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Is the medical industry promoting drowsy doctors?

Medical school and rotations proved exhausting. Yet when you enter your career, you find that working excessive hours does not stop. You doze off and begin sneaking naps in break rooms. You are passionate about your career and do not want to seem weak, but you worry that your drowsiness will hurt with your performance as a life-saving medical professional.

Though some laws protect against excessive working in medical hospitals in New Jersey, you may wish to take personal steps to ensuring that you are awake enough to make accurate considerations about your patient. Avoiding a medical malpractice lawsuit is essential for the safety of both your patients and your career.

Sleep requirements and hospital duties

According to the Accreditation Council for Graduate Medical Education (ACGME), employees must not exceed 80 hours of work per week. Ten hours of rest is required between shifts, and you may legally work for exactly 24 hours.

The Sleep Foundation reports that adults require 7 to 9 hours of sleep per night. Put simply, if you work in the hospital every day of the week for nearly 12 hours, you cannot possibly get the recommended number of sleep hours per night.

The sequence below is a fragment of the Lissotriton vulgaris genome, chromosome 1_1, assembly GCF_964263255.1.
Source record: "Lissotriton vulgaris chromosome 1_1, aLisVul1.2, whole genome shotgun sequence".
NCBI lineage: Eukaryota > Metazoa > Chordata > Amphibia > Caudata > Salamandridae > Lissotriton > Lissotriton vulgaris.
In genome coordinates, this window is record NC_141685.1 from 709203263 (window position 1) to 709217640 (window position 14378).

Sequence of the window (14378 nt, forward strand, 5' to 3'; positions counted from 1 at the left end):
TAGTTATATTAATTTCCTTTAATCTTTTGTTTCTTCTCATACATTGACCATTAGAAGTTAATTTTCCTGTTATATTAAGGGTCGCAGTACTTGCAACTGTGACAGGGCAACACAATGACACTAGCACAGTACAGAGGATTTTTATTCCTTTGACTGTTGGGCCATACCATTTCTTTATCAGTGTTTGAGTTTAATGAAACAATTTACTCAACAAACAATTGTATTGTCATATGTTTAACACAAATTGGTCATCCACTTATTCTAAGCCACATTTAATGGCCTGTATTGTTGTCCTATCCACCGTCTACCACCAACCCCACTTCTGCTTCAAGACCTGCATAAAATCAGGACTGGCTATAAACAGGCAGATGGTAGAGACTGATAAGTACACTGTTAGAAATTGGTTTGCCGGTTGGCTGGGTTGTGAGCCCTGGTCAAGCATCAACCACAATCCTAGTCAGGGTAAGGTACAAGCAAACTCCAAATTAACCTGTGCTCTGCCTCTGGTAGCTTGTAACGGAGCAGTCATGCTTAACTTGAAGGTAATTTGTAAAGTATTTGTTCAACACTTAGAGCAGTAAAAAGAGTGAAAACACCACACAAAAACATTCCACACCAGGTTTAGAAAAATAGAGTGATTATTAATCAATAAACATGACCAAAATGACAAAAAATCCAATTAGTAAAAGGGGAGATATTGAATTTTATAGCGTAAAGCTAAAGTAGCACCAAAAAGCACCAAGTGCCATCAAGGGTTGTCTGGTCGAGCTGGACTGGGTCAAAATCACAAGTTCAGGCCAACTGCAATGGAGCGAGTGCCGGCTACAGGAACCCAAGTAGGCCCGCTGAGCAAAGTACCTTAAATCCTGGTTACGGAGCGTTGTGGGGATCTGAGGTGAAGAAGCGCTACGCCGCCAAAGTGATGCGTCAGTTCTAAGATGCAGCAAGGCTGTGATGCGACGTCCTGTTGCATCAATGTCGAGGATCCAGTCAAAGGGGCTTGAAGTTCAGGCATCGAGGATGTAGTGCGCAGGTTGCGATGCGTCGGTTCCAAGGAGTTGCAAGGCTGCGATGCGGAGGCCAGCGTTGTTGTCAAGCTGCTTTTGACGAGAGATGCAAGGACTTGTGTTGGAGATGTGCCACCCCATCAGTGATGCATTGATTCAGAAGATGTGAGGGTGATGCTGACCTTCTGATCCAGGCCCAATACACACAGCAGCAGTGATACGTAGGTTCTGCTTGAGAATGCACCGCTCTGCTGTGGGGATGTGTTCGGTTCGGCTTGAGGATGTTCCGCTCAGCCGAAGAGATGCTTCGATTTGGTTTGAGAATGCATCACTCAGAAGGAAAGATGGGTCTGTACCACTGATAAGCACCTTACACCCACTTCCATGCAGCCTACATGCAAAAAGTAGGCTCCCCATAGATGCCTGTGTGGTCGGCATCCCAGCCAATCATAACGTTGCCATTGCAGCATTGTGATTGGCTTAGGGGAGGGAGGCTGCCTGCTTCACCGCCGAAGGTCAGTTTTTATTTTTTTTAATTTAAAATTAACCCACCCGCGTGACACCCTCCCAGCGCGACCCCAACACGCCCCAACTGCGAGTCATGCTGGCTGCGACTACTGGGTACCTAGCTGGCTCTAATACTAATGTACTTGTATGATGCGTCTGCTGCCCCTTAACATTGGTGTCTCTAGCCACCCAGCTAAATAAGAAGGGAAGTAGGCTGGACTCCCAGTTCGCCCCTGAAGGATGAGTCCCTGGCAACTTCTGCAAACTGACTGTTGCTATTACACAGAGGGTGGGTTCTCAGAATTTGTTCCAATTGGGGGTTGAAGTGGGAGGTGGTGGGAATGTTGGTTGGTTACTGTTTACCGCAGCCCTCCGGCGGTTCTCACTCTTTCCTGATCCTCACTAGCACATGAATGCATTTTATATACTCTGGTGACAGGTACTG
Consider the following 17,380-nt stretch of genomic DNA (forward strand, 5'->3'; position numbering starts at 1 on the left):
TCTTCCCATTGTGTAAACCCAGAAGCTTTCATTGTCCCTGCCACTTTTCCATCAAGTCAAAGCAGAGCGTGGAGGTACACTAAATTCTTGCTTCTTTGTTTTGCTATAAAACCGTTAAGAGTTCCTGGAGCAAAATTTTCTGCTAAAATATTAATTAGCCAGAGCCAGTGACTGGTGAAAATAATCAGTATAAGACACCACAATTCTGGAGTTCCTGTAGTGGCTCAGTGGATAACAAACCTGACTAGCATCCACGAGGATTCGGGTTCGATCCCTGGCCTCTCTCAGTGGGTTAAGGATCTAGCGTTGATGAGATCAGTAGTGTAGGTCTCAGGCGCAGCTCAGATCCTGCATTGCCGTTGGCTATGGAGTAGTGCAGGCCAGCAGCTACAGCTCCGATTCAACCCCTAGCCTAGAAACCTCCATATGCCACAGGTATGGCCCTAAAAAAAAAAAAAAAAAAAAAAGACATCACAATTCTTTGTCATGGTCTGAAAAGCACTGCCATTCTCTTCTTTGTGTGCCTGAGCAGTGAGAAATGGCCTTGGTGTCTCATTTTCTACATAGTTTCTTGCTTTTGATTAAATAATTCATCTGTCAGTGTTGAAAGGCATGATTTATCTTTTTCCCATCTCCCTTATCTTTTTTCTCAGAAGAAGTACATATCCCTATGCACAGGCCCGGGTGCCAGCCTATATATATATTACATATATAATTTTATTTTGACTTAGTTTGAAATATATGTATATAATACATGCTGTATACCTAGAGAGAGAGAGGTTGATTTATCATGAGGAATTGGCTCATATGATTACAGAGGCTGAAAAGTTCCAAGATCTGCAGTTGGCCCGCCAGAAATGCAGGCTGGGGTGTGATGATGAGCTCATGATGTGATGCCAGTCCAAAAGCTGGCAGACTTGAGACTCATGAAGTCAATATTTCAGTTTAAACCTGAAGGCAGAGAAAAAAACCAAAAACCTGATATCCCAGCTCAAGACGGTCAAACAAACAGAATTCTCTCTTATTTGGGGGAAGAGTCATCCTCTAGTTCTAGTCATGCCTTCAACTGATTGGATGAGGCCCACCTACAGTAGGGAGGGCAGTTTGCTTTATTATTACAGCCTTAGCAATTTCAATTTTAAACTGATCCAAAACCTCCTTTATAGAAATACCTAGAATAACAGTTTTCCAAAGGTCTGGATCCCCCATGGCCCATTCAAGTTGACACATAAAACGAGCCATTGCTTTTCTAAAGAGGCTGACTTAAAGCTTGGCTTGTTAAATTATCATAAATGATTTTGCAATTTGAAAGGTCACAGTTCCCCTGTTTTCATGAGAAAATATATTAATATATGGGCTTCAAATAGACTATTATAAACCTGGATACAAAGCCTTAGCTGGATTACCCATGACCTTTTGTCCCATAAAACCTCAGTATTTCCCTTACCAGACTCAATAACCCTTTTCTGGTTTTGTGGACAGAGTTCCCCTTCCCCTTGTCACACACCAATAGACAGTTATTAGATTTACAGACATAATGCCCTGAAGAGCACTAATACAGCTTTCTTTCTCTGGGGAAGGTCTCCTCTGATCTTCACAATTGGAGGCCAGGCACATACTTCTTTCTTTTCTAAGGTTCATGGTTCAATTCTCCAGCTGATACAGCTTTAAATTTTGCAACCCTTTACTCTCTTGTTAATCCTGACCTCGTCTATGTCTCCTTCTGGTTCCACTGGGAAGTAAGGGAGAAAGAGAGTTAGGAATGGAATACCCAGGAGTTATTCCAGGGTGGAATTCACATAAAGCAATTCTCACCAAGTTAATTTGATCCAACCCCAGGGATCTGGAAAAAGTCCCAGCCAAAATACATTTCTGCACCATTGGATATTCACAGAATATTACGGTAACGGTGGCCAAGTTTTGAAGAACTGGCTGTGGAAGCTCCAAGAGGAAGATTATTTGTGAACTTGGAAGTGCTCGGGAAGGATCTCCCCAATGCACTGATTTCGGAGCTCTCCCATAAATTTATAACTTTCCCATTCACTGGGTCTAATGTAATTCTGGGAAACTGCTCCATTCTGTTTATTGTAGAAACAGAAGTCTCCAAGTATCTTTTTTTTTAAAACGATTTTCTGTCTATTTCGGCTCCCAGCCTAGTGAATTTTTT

Even during hours that you are not scheduled, you may be on-call in case of emergency. Especially for specialized surgeons, on-call shifts disrupt sleep significantly, even if the hospital never calls.

If medical professionals do not receive adequate sleep per week, they may experience:

  • Inability to concentrate
  • Slower motor skills
  • Inability to keep eyes open
  • Loss of hearing
  • Confusion or misinterpretation
  • Loss of thorough analysis of a medical situation
  • Missteps or oversights to finish an operation quickly

These symptoms may lead to medical malpractice lawsuits, even though these professionals simply follow direct orders of their managers. You may not feel tired, or you do not want to seem drowsy as to continue your shift helping patients, but your actions may prove detrimental to your patients’ health.

Protecting yourself from a lawsuit

Because sleep deprivation affects both physical and cognitive health, it is essential you get enough sleep to accurately perform your duties. It is important that you:

  1. Never work more than the standardized hours set by the ACGME
  2. Try to sleep at least 7 hours per night
  3. Drink water and caffeine if needed
  4. Explain to a colleague if you experience drowsiness
  5. Take a 30-minute nap to regain strength

It is essential to use caution when completing medical practices while drowsy. If you find yourself involved in a medical malpractice lawsuit due to your busy schedule and drowsiness, contact an experience attorney to protect you and find accurate ways to represent you in court.

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